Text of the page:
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A biomechanical model for estimating moments of force at hip and knee joints in the barbell squat

by Bruce Ross, CEO, MyoQuip Pty Ltd (October 2006)


The barbell squat is a complex, mass load bearing multi-articular exercise movement. It is the basic lower body exercise prescribed in training programs for many sports even though it is unpopular with most athletes and is often performed inexpertly. One of the major problems when performing a full squat with heavy weights is that there appears to be excessive loading in the bottom part of the movement. At the same time loading through the top range of the movement seems inadequate.

This study examines the extent to which these effects may be attributable to changing values of resistive torque in moving from deep flexion to full extension of the hip and knee joints, i.e., to changes in limb geometry. A basic biomechanical model of the squat has been developed to calculate moments of force or torque applied about the axes of the hip and knee joints at various angles of those joints. I am not aware of any previous comparable study of the free weight squat.

The Model

A mathematically scaled model of a person of 180cm height and 100kg body weight was created consisting of four linked segments. These were the upper body or HAT (head, arms and trunk) assumed to be a rigid member; the thighs; the shanks; and the feet. The lengths of the segments as a percentage of total height were 50, 24, 22, and 4 respectively. Centres of gravity for the thighs and shanks were assumed to be both at 43.3% of segment length measured proximally. The proportion of body weight for the upper body, thighs and shanks was estimated as 68.6%, 20.0% and 8.6% respectively.

In order for stability to be maintained in squatting, the centre of gravity of the system (exerciser's body plus weight bar) must remain directly over the feet. Unless the centre of mass is constantly positioned directly above the ground reaction force vector, a moment would exist and the system would rotate, i.e., tip forward or backward.

To provide a determinate model and to facilitate calculation, a number of simplifying assumptions were used, Firstly, throughout the exercise movement the hip and knee joints move synchronously, i.e., at any point their angles are equal. Secondly, the force vector of the weight bar (FWB) was assumed to be located directly above that of the upper body (cgUB). Thirdly, it was assumed that the centre of gravity of the system remains directly above the ankle joint rather than at the midpoint of the foot as is usually and more correctly assumed. Figure 1 shows a simplified free body diagram incorporating the assumptions.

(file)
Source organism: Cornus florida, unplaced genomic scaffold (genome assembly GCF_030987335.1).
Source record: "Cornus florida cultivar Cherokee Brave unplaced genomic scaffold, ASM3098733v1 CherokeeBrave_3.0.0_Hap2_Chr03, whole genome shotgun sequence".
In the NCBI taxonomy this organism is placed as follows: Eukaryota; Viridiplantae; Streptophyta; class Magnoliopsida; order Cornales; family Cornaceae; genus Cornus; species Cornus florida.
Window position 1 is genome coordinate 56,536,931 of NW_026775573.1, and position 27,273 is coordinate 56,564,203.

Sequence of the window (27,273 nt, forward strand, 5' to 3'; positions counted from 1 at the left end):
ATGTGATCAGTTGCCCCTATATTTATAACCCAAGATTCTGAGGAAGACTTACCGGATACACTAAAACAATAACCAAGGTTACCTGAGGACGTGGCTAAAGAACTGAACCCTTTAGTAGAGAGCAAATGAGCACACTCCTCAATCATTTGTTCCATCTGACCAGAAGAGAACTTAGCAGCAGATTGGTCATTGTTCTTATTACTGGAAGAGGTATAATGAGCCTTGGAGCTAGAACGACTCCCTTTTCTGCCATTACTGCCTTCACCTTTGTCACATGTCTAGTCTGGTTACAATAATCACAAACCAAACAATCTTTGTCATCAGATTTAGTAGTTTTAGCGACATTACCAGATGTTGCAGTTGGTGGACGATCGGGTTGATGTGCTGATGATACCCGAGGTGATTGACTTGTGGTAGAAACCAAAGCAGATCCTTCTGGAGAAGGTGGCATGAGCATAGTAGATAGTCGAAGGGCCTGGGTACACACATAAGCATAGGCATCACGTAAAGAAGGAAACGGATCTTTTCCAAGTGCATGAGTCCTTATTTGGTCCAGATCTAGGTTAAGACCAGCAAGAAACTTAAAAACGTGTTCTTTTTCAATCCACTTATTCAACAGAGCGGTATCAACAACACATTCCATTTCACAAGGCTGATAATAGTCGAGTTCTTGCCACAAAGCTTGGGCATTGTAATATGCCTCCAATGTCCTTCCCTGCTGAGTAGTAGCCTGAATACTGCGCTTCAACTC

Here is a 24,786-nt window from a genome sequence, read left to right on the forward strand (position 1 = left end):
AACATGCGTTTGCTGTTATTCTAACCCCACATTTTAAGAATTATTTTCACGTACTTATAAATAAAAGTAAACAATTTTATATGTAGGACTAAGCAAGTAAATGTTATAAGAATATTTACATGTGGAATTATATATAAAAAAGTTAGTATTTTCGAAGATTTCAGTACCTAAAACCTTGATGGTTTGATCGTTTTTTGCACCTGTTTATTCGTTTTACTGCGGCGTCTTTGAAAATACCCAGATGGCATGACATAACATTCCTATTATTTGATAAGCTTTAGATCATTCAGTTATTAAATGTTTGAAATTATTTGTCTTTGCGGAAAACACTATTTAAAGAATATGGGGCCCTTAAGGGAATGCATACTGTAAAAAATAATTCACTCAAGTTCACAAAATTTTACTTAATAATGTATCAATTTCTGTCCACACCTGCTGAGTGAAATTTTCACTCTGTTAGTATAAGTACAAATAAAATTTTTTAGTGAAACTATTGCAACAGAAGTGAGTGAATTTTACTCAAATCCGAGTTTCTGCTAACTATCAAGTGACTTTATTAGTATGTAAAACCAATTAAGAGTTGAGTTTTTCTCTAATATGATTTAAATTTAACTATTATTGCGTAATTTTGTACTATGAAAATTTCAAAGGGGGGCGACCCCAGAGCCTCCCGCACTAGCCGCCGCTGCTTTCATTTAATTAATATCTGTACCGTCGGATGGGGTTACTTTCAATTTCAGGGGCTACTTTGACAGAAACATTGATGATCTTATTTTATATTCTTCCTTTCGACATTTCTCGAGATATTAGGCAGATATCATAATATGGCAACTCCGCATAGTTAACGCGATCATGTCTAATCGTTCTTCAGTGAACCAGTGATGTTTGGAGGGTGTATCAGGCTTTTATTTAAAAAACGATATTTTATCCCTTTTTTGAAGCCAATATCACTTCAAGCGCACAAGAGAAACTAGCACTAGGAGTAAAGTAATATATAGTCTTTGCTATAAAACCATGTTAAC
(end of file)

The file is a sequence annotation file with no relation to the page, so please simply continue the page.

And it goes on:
At each observation point throughout the exercise the body is evaluated in a static or constant velocity state and therefore can be treated as rigid. Moments of force were calculated for the knee and hip joints using a link-segment model of the form described in Winter (1990).

Other than its contribution to total body mass the weight of the exerciser's feet was ignored. For the present calculations the mass of the loaded weight bar was assumed to be 100kg. Its force (FWB) contributes to moments about the joints. The vertical reaction force (FGR) from the floor to the exerciser's feet also provides a force of flexion about the hip and knee joints. The constant velocity assumption means that the ground reaction force is simply the sum of the body mass and the mass of the weight bar, i.e., 200kg in this application of the model.

The range of motion investigated was from deep flexion of 40 for both hip and knee joints to lock-out or full extension at 180.


Figure 1

Free body diagram of the barbell squat


Figure 2 shows the moments of force about the hip and knee joints calculated using the model. It can be seen that very high moment values occur in deep squat positions. In fact at 60 flexion of both joints, torque values are 470N.m and 333N.m for the hip and knee joints respectively. In this model the parallel position for the thigh occurs at joint angles of 62.5. This is the position where the hip and knee joints are furthest from the force vectors of the weight bar and upper body, with the result that torque values for hip and knee joints reach their maxima here at 471N.m and 334N.m respectively.

Below this point it can be seen that torque values are declining, but this effect is counteracted by the fact that the leg extensor muscles are lengthening and therefore increasingly less able to deliver force.

It can also be seen that as the exerciser rises above joint angles of around 90 the torque values decline markedly and approach zero with full extension or lock-out.

I am unaware of any published studies of strength curves for complex exercises like the barbell squat but it can be expected that the leg extensor muscles function most efficiently in the mid range of the exercise movement. The conjunction of such a muscle strength profile with the torque curves shown above means that a heavy load would place the exerciser in a biomechanically disadvantageous position in the deep range of the movement. At the same time there would be inadequate effective activation of the leg extensor muscles through the top range.